Dutch pension funds could do with more supervision and should also give employers a break, writes Annemarie van Gaal
The resigned reactions to yet another floundering pension fund never cease to amaze me. It’s Smit Internationale’s turn this time. It has to cut back pension pay-outs by 4.2% in spite of a €30m contribution from Boskalis.
The board’s story is that the fund has become a so-called closed end fund since the take-over by Boskalis and that no new premiums will be coming in. Pull the other one. I think the board failed to react adequately and could have opted for an immediate transfer of the fund to an insurer.
These pension fund executives prefer to keep things as they are so they can keep fiddling with the knobs and keep their snouts in the trough while the hard-working people who paid into the fund for years are facing a cut in payments.
I wonder if our pension funds are being monitored sufficiently. The other day I asked Ronald Gerritse, chairman of the board at the Netherlands Authority for the Financial Markets (AFM), if this financial watchdog ever steps in if things go wrong at the pension funds. His answer was: ‘we monitor but we don’t decide’. According to Gerritse, pension fund regulations don’t ‘allow’ it.
Apparently the board of pension funds are allowed to let things slide and keep themselves in a job while participants are out of pocket.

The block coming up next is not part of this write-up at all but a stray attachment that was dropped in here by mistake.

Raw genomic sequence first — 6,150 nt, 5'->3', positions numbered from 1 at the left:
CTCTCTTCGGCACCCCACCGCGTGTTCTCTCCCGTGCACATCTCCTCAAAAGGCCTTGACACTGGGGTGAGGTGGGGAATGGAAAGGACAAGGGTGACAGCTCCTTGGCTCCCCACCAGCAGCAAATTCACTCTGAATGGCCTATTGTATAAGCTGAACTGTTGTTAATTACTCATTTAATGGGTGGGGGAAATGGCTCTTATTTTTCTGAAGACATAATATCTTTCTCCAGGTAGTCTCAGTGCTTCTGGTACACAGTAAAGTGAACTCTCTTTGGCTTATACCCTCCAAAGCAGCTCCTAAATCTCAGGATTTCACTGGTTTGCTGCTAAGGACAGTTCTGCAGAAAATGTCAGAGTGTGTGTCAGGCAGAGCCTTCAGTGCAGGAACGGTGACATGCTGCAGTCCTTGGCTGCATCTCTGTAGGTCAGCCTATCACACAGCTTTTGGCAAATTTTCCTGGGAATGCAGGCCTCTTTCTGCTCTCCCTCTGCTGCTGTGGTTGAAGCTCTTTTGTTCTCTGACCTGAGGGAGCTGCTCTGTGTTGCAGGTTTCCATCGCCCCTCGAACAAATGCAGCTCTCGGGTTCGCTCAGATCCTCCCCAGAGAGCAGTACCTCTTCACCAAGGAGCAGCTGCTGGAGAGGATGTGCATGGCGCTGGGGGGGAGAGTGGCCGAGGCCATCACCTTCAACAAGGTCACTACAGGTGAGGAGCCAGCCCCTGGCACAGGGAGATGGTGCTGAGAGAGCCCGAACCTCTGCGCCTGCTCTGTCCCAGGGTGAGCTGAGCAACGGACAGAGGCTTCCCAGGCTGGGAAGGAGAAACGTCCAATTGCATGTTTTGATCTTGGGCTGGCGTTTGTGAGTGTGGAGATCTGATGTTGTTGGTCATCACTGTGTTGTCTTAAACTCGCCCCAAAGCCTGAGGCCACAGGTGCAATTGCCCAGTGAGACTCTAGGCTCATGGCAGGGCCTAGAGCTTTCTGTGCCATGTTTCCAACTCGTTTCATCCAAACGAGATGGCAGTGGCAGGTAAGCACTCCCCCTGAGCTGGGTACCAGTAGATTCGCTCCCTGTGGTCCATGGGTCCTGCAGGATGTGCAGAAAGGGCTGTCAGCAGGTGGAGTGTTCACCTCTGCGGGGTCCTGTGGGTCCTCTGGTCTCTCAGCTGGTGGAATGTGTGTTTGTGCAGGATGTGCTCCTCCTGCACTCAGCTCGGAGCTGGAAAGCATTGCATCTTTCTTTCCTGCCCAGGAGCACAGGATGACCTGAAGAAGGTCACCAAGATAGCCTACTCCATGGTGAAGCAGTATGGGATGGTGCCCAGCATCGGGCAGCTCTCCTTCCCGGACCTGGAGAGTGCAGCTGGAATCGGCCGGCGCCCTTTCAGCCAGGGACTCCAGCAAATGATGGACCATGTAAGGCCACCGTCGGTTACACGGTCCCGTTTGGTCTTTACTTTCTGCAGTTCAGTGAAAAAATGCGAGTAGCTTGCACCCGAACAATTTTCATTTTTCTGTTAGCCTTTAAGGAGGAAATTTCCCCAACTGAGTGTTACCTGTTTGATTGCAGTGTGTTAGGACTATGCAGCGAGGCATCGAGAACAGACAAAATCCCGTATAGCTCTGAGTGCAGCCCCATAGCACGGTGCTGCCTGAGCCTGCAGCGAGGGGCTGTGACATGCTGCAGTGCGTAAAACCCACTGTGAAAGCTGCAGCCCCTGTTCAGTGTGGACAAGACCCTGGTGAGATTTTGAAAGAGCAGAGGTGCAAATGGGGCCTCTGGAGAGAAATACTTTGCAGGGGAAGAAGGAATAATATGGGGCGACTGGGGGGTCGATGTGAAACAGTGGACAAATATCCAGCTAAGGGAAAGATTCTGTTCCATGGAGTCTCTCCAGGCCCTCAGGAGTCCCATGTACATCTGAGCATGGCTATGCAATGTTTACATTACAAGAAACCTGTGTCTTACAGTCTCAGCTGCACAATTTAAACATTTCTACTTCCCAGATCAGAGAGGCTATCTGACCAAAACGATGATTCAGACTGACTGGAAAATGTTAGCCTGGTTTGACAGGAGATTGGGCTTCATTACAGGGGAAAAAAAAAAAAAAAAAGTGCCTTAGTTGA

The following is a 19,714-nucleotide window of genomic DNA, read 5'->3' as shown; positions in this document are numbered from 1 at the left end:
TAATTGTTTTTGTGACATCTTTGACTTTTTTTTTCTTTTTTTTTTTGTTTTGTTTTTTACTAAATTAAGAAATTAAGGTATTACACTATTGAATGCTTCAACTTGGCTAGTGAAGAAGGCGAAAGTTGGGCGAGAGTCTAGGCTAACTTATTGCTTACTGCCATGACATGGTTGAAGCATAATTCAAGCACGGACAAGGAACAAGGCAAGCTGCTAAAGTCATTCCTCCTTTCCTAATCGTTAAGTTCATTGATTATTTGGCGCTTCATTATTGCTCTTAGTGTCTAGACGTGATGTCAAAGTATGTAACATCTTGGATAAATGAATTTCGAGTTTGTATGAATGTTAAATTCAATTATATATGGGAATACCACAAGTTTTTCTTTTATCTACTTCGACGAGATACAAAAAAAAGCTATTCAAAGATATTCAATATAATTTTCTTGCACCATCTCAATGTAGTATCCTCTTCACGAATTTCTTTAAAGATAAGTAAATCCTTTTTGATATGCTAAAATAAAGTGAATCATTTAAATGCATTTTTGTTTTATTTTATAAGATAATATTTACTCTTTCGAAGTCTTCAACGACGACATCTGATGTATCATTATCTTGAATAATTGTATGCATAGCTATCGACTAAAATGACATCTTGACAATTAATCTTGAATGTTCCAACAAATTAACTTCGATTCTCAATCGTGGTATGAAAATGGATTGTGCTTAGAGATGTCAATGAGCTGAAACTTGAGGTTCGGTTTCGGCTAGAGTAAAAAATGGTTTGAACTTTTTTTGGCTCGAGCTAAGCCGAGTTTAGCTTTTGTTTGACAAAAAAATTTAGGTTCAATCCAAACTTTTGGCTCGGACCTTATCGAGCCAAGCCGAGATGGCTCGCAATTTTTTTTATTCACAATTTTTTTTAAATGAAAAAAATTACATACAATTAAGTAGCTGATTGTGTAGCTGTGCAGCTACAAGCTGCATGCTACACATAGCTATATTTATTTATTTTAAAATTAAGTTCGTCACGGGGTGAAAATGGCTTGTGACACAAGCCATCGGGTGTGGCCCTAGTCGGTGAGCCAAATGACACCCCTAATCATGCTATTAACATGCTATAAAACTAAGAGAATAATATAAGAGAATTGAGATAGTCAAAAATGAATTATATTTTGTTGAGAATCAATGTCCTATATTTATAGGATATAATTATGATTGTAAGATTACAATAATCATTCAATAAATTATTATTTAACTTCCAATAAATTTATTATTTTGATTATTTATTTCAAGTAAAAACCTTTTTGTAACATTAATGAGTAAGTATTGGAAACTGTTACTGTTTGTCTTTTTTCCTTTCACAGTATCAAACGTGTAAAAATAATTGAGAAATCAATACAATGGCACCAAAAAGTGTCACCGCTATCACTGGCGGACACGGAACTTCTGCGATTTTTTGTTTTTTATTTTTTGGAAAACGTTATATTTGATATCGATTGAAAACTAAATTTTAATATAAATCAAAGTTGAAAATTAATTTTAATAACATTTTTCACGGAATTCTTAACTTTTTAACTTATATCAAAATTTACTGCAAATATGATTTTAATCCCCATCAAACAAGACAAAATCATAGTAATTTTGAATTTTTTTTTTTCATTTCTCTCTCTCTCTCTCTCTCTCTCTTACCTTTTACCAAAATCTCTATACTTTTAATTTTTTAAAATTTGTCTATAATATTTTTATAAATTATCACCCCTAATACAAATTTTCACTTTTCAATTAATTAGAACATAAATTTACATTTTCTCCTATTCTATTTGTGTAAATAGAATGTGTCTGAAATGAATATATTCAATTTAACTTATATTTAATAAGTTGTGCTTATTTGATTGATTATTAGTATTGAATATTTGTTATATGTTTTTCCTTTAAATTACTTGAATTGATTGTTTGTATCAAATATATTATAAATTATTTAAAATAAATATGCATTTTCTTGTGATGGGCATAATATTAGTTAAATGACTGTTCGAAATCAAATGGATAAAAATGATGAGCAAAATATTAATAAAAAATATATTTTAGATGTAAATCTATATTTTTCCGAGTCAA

People who read my features know that I think our pension system is unfair and not future-proof. I would argue for a completely different system of individual pensions which every citizen can add to, or opt out of, at will.
Employers, too, are suffering. Many entrepreneurs are on the verge of going under because of the heavy burden of monthly pension premiums for their employees. An entrepreneur usually doesn’t have a pension but he pays for them all the same and if things go pear-shaped he takes the blows.
If, in these economically difficult times, an entrepreneur fails to make pension payments for three months, his employees receive a letter from the pension fund in which it explains their boss is behind with his payments and this can affect their pensions. The pension funds and pension insurers say this letter is part of their ‘duty of care’ towards the employees of their client.
Well, that’s just lovely. You can take it from me that employers don’t enjoy defaulting on pension payments. They want to make their payments on time, especially those that concern their employees.
The entrepreneurs themselves don’t receive a copy of this letter to their staff and are unpleasantly surprised when their workers present themselves in their office, letter in hand. There has to be a better way. I propose, and this can also be part of the duty of care, that employers also get a letter, saying: ‘You have failed to make pension premium payments for your employees for three consecutive months. We know times are bad and we feel very sorry for you. We would like to point out that, should your financial situation warrant it, you can opt out of paying premiums. In the meantime, we shall continue your employees’ pensions free of premium. At such a time in the near future when your company results improve, you can opt in again. We wish you every success and hope we have been of service to you.’
Of course employees don’t like a break in their pension payments but they would like it even less if the company went under, taking their jobs and pensions with it.
Annemarie van Gaal is an entrepreneur and head of publishing company AM Media. She is also a writer and television personality
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